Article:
Basement membrane attachment is dispensable for radial glial cell fate and for proliferation, but affects positioning of neuronal subtypes

Nicole Haubst, Elisabeth Georges-Labouesse, Adele De Arcangelis, Ulrike Mayer, Magdalena Götz

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131 Citations (Scopus)


Radial glial cells have been shown to act as neuronal precursors in the developing cortex and to maintain their radial processes attached to the basement membrane (BM) during cell division. Here, we examined a potential role of direct signalling from the BM to radial glial cells in three mouse mutants where radial glia attachment to the BM is disrupted. This is the case if the nidogen-binding site of the laminin γ1 chain is mutated, in the absence of α6 integrin or of perlecan, an essential BM component. Surprisingly, cortical radial glial cells lacking contact to the BM were not affected in their proliferation, interkinetic nuclear migration, orientation of cell division and neurogenesis. Only a small subset of precursors was located ectopically within the cortical parenchyma. Notably, however, neuronal subtype composition was severely disturbed at late developmental stages (E18)in the cortex of the laminin γ1III4-/- mice. Thus, although BM attachment seems dispensable for precursor cells, an intact BM is required for adequate neuronal composition of the cerebral cortex.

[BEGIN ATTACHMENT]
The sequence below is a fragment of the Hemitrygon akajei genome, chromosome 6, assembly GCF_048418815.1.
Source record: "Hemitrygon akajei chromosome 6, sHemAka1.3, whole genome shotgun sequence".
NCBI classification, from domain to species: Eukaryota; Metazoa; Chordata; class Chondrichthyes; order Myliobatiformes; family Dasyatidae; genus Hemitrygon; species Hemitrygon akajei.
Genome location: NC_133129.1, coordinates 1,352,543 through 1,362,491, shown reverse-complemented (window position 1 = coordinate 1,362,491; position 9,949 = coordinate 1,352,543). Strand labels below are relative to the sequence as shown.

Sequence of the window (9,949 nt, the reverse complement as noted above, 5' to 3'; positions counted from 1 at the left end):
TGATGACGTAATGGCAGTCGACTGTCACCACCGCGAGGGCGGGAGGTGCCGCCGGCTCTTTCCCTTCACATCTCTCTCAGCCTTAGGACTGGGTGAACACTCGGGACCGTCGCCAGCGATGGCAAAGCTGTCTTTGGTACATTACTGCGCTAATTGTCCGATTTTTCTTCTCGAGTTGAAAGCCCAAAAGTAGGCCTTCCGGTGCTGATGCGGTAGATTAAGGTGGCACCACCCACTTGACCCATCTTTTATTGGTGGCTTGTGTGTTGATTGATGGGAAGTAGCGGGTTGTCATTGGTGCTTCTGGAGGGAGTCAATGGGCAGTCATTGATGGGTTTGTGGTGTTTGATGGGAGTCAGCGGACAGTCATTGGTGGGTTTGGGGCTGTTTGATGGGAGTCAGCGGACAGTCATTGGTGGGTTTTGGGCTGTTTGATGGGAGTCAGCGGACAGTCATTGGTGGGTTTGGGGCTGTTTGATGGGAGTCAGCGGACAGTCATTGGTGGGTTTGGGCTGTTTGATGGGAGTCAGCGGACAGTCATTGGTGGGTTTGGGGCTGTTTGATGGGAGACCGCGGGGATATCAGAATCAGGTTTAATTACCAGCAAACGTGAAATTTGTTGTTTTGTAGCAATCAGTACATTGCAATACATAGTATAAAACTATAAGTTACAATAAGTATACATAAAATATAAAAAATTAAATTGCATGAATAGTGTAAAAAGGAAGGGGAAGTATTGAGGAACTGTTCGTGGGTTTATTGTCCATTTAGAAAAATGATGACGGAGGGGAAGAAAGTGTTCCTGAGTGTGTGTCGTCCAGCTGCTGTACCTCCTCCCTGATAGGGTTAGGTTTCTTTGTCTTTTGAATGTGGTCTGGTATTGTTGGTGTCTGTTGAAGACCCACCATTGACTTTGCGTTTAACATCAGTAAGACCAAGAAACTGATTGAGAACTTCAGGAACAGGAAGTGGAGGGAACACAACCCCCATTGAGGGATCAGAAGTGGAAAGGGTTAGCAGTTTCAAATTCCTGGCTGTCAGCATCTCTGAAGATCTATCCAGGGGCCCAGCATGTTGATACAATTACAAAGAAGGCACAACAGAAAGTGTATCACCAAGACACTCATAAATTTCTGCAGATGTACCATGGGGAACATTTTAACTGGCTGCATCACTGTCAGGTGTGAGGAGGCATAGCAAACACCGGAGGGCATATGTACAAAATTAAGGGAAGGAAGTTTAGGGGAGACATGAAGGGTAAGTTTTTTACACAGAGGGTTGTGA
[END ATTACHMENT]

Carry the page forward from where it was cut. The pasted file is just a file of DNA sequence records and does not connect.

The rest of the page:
Original languageEnglish
Pages (from-to)3245-3254
Number of pages10
Issue number16
Publication statusPublished - 2006

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